Did you hear the one about the C.E.O. who told the radio show that women make less money because they menstruate? Yeah.
Head of the New Zealand Employers and Manufacturers' Association Alasdhair Thompson was discussing a proposed salary transparency bill that would allow employees to access information about rates of pay in their workplace, in order to check that they aren't being discriminated against on the basis of sex or race. (This is why it's important for women and men to talk about what they're getting paid.) Thompson seemed to deny that a wage gap existed, saying:
"Why do they take the most sick leave? Women do in general. Why? Because once a month they have sick problems, not all of them but some do. They have children that they have to take leave of therefore their productivity...(it's) not their fault. It may be that they have not got it sorted with their partners where the partners take more responsibility for what happens outside work."
Thompson said that because of ''a lot of these issues," statistics that show evidence of a wage gap aren't actually true. Women have periods, see. It's not like it's their fault, but it happens! QED. Never mind that the wage gap that people talk about is the one that persists after things like differences in education, qualifications, and experience have been taken into account. And that the number of sick days an employee takes has no bearing on their salary, or on any wage gap, anyway.
It's more than a little odd to hear this kind of 50s-style sexism voiced in New Zealand, a country where discrimination on the basis of sex is not exactly commonplace. There, where I grew up, women have held virtually every position of prominence in both the public and the business sectors. In 1893, we became the first nation to extend the franchise to women. We elected our first women mayors and Ministers of Parliament in the same year, and have since had women chancellors of our major universities, women Prime Ministers, and women business leaders. Our women writers have won the Booker Prize, and our women directors have won Palme d'Ors. For a period in the late 1990s, the Prime Minister (Helen Clark) was a woman, the Leader of the Opposition (Jenny Shipley) was a woman, the Chief Justice of the Supreme Court (Dame Sian Elias) was a woman, the attorney general (Margaret Wilson) was a woman, the mayor of the largest city (Christine Fletcher) was a woman, and the C.E.O. of New Zealand's largest privately held company (Theresa Gattung) was a woman. I've learned to like living in the U.S. very much, but it has to be said: the day President Barbara Obama goes golfing with Speaker of the House Jane Boehner, names Erica Holder her attorney general, consults with Chief Justice Jenny Roberts, and verbally spars with Senate Minority Leader Michelle McConnell — bonus points for electing a mayor Maryanne Bloomberg — I'll eat my gender-neutral New Zealand-made hat.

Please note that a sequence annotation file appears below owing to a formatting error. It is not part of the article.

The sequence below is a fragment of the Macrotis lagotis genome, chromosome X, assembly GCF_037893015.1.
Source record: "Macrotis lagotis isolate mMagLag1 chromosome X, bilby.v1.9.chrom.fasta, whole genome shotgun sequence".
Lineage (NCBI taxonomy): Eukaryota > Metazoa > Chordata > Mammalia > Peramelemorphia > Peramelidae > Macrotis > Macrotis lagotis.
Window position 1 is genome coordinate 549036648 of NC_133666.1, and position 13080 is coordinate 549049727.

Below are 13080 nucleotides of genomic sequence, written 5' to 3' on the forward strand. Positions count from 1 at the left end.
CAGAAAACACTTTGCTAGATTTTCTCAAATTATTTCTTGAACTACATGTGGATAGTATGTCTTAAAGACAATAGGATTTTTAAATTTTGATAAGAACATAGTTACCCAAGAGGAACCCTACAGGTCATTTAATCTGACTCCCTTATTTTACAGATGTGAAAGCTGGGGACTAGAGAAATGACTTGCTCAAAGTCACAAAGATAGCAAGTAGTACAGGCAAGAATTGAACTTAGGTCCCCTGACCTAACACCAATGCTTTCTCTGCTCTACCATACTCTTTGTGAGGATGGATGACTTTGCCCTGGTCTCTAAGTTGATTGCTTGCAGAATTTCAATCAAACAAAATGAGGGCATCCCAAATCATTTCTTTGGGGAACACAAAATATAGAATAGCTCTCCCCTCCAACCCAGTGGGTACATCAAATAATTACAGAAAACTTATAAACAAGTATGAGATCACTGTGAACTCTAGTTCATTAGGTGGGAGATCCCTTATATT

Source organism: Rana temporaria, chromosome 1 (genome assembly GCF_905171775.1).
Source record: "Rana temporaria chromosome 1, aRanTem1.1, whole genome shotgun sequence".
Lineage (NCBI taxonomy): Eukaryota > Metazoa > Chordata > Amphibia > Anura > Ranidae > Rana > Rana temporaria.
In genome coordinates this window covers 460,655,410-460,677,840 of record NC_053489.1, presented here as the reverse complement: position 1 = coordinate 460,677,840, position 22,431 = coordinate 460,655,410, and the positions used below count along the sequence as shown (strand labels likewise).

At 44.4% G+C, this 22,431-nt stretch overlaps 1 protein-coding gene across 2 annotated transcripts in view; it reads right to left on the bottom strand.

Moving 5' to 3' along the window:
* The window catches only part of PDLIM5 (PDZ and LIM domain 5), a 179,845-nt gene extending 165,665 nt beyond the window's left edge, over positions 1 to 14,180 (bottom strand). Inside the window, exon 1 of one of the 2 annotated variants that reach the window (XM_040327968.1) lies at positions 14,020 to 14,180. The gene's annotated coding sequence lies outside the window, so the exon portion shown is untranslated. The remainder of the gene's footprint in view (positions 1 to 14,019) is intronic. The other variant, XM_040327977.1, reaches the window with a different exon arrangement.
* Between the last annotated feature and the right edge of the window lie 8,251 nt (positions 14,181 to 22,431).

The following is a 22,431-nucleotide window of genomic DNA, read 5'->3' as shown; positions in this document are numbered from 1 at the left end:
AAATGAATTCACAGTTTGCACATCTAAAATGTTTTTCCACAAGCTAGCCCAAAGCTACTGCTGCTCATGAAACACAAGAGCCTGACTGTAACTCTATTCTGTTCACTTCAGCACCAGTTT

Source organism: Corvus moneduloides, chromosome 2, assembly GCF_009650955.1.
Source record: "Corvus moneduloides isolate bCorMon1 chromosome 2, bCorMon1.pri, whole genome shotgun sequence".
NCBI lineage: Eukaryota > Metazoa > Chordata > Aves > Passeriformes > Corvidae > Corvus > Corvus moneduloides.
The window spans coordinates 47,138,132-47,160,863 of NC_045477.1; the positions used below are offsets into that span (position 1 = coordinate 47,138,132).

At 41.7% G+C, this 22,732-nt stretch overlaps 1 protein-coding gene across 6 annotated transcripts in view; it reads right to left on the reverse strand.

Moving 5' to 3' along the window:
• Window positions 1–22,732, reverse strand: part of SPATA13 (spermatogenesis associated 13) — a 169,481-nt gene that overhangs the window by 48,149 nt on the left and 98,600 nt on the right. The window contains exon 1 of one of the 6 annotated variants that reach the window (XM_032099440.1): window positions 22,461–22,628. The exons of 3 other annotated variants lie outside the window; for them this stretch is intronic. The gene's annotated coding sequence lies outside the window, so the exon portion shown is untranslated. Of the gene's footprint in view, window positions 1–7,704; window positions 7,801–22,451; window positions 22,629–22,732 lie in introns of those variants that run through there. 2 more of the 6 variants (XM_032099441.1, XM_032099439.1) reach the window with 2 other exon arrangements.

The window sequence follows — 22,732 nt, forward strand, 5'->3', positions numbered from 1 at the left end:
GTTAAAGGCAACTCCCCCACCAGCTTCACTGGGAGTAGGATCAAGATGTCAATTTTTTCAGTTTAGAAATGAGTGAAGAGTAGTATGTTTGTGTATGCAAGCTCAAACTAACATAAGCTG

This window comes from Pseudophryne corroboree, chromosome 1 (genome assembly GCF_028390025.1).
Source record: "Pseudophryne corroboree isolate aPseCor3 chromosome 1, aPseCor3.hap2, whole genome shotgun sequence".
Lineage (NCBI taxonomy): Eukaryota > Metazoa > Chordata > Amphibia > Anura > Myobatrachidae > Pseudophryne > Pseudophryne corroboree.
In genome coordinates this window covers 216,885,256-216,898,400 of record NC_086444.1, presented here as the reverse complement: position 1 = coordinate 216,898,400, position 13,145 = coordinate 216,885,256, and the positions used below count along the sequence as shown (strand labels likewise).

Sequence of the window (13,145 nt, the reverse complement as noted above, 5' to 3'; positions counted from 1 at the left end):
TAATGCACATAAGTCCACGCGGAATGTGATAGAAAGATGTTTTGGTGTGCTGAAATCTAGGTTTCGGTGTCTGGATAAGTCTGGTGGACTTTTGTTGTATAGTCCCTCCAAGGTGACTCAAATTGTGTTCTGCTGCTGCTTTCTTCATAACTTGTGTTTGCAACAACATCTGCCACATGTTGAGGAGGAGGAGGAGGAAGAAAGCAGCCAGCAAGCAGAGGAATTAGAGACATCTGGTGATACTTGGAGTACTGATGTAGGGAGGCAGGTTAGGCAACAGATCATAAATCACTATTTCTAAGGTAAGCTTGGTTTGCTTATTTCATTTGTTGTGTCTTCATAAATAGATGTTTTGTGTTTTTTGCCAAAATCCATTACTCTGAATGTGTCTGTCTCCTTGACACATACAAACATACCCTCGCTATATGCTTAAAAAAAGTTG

Of course, solving sexism isn't just a matter of a handful of women making it to the top. New Zealand still has issues with domestic violence and there is a 12% wage gap. (No, Thompson, there really, really is.) But the U.N. still ranks New Zealand as the fifth most gender-equal society in the world, behind only Iceland, Sweden, Norway, and Finland. (For comparison: The U.K. was ranked 15th, Australia was 20th, and the U.S., where the wage gap is a whopping 23%, came in at 31st.) So to hear the head of the Employers and Manufacturers' Association — a fairly mainstream pro-business lobbying group — say that women are bad employees because they're, like, always getting their periods and stuff is just bizarre.
Thompson has already apologized, and been roundly criticized by leaders of both major political parties. (The current — and center-right — Minister for Employment and Social Development, who happens to be a woman, said Thompson "sounded a bit like a dinosaur.") He's probably typing his resignation letter already. This kind of bullshit really doesn't fly with the Kiwis.
Women's Sick Day Comment Outrage [Stuff.co.nz]